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Author Topic: How low to adjust whip SWR before using tuner?  (Read 792 times)
KD6KWZ
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Posts: 276




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« on: November 02, 2011, 09:30:31 PM »

I'm tinkering with a Wilson FGT-5 Sliver antenna for 10 meters. I don't want to junk it for possible future 12 meter use.
I'm trying different length whips on the end to try for the best SWR without using a tuner. How low an SWR do I need
to get the SWR on the whip only, so that most of the power is not lost in the tuner?
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K7KBN
Member

Posts: 2813




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« Reply #1 on: November 02, 2011, 10:33:26 PM »

Get it low enough so it's in the range of the "tuner".  You'll likely lose more power in the feedline than in the "tuner".
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73
Pat K7KBN
CWO4 USNR Ret.
N8WWM
Member

Posts: 26




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« Reply #2 on: November 02, 2011, 11:16:45 PM »

If you want to use it on 12 meters try getting a stiff piece of wire and clipping it on to the existing whip. You probably will get great results with adding 6 inches or so to the overall length. Experiment!

Wire is cheaper than a new 12 meter antenna. If you find that it does not work, fine. However, I would bet if you started with a foot of wire being slid up and down the whip until you found the right length for good SWR on 12 meters, you will find the sweet spot.

Use 2 small tubing clamps to loosely hold the wire to the whip...when you find the sweet spot on 12 meters just mark the clamps and wires appropriately. Then take it all off for 10 meters and put it back on for 12.

73 Doug
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WB6BYU
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Posts: 13337




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« Reply #3 on: November 03, 2011, 10:00:46 AM »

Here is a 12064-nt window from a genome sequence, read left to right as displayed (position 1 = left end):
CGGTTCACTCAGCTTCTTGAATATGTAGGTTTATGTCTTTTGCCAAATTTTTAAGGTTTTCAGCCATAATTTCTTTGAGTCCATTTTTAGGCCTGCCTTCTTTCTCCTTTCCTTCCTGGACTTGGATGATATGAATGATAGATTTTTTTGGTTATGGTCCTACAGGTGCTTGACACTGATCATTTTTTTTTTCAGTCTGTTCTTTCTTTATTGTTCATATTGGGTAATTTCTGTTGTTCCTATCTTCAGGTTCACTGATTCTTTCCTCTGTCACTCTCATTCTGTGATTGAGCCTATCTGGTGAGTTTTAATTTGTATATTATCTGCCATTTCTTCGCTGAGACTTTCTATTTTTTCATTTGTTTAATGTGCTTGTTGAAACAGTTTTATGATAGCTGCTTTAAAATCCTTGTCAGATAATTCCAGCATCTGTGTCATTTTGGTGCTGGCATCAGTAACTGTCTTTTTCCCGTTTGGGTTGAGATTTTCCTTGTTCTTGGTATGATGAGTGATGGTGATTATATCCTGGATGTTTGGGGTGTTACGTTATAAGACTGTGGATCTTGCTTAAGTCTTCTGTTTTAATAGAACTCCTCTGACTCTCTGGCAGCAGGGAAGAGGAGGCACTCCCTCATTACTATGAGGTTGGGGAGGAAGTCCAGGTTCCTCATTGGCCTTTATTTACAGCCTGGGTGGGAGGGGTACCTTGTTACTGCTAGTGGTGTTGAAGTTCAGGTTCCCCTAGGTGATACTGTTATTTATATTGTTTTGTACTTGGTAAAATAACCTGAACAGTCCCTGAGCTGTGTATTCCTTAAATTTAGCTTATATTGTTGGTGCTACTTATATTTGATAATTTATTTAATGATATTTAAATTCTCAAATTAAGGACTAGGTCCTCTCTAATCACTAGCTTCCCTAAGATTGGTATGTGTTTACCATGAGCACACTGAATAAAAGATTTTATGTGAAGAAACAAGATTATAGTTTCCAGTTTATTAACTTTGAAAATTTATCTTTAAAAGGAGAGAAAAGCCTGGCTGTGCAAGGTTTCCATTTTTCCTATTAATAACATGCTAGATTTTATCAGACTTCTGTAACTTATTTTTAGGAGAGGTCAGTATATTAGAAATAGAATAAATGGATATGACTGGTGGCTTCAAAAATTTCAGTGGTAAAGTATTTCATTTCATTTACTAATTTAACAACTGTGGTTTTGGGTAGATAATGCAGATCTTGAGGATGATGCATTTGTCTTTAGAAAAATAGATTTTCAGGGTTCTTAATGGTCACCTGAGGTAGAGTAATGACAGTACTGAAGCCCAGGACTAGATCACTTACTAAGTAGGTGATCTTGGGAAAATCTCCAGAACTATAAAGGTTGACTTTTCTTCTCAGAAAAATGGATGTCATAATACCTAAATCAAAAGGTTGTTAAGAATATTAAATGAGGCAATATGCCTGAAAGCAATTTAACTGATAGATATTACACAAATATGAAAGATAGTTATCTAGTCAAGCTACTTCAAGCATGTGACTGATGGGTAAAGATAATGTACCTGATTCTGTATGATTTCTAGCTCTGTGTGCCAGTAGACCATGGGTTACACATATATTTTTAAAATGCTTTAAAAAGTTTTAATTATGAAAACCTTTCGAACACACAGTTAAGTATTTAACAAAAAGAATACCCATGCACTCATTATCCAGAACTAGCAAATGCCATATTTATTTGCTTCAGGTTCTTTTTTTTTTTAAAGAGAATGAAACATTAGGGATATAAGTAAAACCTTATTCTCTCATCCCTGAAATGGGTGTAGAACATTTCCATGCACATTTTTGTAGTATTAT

I'd just replace the whip with a length of stiff copper wire and trim it for minimum SWR, then
look for a whip of about the same length.

How low the SWR has to be depends on the tuner - some will only match up to 3 : 1, and you
should be able to get it under that.  (In fact, you should be able to get it low enough that you
don't even need a tuner, unless it is a quirky antenna.)

Unfortunately, tuner losses depend on the IMPEDANCE, not the SWR.  Losses generally will be
lower with a 500 ohm load than with a 5 ohm load, even though both are an SWR of 10 : 1.
You have the additional problem of minimum capacitance and stray reactances on 10m that
mean a tuner designed for high efficiency on 160m and 80m may not be as efficient on 10m.

But, as mentioned before, the highest losses likely will be in the feedline rather than in the
tuner.  If you get the SWR below 3 : 1 just about any tuner should match it efficiently,
and even 5 : 1 probably is OK if the tuner has enough matching range.  But if you can
tune it down to 1.5 : 1 then you will reduce the coax losses and eliminate the tuner losses
because you won't need to use it.


Edited to add:  another way to lower the resonant frequency is to add an alligator clip,
possibly with a short length of wire attached, to the existing whip (presuming it is metal
rather than fiberglass.)  Slide the clip up and down the element for minimum SWR.
« Last Edit: November 03, 2011, 10:02:18 AM by WB6BYU » Logged
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